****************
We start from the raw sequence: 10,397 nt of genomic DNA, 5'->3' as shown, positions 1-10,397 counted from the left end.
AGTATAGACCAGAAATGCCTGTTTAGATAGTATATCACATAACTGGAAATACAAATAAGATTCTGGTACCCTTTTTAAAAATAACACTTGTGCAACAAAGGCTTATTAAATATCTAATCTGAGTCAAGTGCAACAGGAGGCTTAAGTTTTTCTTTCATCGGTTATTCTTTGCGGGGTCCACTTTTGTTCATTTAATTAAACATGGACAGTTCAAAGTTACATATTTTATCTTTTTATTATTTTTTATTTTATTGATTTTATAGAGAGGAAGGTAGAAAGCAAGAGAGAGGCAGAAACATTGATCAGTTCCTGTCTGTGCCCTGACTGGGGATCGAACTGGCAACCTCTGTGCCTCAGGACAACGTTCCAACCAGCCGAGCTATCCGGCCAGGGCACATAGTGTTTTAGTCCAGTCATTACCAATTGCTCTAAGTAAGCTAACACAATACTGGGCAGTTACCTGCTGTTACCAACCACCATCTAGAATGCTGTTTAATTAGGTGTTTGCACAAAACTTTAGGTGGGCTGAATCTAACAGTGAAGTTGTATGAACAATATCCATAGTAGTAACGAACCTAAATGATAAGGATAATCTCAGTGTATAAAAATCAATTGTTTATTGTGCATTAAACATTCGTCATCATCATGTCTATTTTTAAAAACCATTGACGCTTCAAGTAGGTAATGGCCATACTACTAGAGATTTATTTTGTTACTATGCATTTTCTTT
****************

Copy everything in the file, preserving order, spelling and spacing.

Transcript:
We start from the raw sequence: 10,397 nt of genomic DNA, 5'->3' as shown, positions 1-10,397 counted from the left end.
AGTATAGACCAGAAATGCCTGTTTAGATAGTATATCACATAACTGGAAATACAAATAAGATTCTGGTACCCTTTTTAAAAATAACACTTGTGCAACAAAGGCTTATTAAATATCTAATCTGAGTCAAGTGCAACAGGAGGCTTAAGTTTTTCTTTCATCGGTTATTCTTTGCGGGGTCCACTTTTGTTCATTTAATTAAACATGGACAGTTCAAAGTTACATATTTTATCTTTTTATTATTTTTTATTTTATTGATTTTATAGAGAGGAAGGTAGAAAGCAAGAGAGAGGCAGAAACATTGATCAGTTCCTGTCTGTGCCCTGACTGGGGATCGAACTGGCAACCTCTGTGCCTCAGGACAACGTTCCAACCAGCCGAGCTATCCGGCCAGGGCACATAGTGTTTTAGTCCAGTCATTACCAATTGCTCTAAGTAAGCTAACACAATACTGGGCAGTTACCTGCTGTTACCAACCACCATCTAGAATGCTGTTTAATTAGGTGTTTGCACAAAACTTTAGGTGGGCTGAATCTAACAGTGAAGTTGTATGAACAATATCCATAGTAGTAACGAACCTAAATGATAAGGATAATCTCAGTGTATAAAAATCAATTGTTTATTGTGCATTAAACATTCGTCATCATCATGTCTATTTTTAAAAACCATTGACGCTTCAAGTAGGTAATGGCCATACTACTAGAGATTTATTTTGTTACTATGCATTTTCTTT